Dr Oisín Sweeney, Senior Ecologist, National Parks Association of NSW

A case study on the Victorian Central Highlands

Back in June, scientists and economists from the Australian National University produced a ground-breaking piece of work. They published a set of experimental ‘ecosystem accounts’ for the Central Highlands region of Victoria. NPA Senior Ecologist, Dr Oisín Sweeney, explains the relevance of this approach.

What are ecosystem accounts and why are they useful?

In essence, ecosystem accounts attempt to put a value on elements of an ecosystem that are typically overlooked in decision making. The thinking is that by developing accounts, decision makers can make more informed land-use decisions by having a full suite of information. Currently, decisions on land use are made with only partial information—a situation that would never be countenanced in most business decisions! In this instance the researchers looked at three elements:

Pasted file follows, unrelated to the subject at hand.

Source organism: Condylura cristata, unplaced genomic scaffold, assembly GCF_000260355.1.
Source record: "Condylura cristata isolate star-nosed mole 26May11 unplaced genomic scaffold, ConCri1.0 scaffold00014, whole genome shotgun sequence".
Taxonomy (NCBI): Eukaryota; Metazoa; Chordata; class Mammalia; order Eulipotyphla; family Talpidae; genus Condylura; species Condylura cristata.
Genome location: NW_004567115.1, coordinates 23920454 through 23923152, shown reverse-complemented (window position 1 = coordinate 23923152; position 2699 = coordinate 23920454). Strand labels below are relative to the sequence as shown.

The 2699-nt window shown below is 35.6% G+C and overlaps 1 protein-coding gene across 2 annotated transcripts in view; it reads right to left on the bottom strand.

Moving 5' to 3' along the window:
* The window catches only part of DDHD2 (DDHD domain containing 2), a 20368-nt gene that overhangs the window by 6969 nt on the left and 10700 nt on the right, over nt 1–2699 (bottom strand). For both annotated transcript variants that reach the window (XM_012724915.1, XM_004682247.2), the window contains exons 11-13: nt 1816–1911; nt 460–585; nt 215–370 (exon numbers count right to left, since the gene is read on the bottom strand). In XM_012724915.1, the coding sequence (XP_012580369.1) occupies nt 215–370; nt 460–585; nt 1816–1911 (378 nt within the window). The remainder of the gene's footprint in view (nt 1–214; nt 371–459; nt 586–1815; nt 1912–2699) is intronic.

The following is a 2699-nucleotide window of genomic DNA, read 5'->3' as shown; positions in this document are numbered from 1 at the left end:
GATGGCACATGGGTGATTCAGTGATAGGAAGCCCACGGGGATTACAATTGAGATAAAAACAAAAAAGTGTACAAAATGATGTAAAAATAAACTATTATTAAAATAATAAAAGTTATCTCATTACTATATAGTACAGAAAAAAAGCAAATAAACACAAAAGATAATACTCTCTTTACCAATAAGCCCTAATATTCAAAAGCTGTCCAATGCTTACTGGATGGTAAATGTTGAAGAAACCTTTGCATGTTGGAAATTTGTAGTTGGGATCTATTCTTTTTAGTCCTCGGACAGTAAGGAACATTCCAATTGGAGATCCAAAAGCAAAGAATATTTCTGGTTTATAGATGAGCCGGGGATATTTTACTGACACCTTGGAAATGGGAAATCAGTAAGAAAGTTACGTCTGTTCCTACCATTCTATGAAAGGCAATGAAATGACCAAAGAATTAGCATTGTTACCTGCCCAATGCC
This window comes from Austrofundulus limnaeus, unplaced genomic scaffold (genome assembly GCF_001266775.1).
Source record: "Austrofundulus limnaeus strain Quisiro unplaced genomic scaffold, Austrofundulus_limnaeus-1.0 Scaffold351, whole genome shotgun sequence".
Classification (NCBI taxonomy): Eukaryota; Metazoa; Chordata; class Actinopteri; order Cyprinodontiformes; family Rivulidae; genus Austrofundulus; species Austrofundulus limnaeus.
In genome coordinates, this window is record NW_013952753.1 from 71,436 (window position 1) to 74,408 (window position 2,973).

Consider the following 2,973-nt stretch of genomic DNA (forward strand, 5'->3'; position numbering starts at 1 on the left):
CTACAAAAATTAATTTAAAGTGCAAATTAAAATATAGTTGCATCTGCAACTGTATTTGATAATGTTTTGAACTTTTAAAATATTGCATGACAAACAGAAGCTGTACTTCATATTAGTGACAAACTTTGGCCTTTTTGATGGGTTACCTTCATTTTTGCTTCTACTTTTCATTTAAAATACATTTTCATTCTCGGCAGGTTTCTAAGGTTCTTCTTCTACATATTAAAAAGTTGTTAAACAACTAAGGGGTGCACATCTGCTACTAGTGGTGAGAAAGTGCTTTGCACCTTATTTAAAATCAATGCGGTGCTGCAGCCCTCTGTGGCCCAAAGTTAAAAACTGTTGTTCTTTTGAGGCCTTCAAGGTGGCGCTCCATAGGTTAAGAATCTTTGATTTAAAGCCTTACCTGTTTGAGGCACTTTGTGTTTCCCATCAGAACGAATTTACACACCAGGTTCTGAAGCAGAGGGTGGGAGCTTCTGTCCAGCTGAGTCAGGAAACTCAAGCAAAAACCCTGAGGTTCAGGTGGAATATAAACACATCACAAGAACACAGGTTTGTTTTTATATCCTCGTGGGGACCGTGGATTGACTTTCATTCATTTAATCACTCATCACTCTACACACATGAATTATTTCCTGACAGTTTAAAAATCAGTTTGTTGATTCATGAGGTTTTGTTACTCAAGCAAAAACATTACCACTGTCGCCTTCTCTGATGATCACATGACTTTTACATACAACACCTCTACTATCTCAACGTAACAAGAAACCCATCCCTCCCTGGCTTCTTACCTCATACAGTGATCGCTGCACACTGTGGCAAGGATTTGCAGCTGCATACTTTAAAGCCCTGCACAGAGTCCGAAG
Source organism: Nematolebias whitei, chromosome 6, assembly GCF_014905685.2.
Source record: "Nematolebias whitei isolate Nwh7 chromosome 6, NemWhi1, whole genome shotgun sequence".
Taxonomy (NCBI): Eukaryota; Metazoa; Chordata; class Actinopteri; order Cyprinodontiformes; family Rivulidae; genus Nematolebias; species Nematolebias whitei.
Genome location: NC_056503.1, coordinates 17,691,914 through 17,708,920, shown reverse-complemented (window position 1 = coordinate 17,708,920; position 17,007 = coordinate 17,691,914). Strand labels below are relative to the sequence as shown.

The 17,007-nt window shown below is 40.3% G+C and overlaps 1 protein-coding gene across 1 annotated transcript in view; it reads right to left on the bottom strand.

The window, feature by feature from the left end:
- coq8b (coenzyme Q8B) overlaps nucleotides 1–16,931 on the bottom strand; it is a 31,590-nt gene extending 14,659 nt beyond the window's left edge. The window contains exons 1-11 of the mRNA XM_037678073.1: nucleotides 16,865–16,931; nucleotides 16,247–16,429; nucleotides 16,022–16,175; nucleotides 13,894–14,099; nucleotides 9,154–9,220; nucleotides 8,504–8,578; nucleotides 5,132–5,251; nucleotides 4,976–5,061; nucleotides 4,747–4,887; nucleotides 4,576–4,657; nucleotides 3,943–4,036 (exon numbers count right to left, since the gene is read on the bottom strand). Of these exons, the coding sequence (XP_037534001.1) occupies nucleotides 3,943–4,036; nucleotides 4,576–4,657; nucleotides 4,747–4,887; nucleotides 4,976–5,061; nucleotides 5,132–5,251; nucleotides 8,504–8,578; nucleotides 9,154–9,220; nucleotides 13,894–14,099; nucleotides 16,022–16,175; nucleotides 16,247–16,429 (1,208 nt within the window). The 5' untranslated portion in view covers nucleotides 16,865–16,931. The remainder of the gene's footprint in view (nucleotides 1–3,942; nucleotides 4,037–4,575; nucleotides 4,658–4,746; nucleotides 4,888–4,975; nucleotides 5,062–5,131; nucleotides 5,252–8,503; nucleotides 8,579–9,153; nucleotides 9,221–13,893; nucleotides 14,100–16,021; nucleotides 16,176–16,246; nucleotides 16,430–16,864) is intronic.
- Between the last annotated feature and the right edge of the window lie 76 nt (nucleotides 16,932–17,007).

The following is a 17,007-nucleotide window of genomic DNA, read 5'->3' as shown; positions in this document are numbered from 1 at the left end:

1. Ecosystem services including water supply, carbon storage, timber provision, provisioning for crops and fodder production and culture and recreation;
  2. The contribution to GDP by industries including agriculture, water supply, tourism and logging; and,
  3. Metrics relevant to biodiversity including populations of arboreal marsupials, the number of threatened species, forest age-class and number of tree hollows.

Why the Victorian Central Highlands?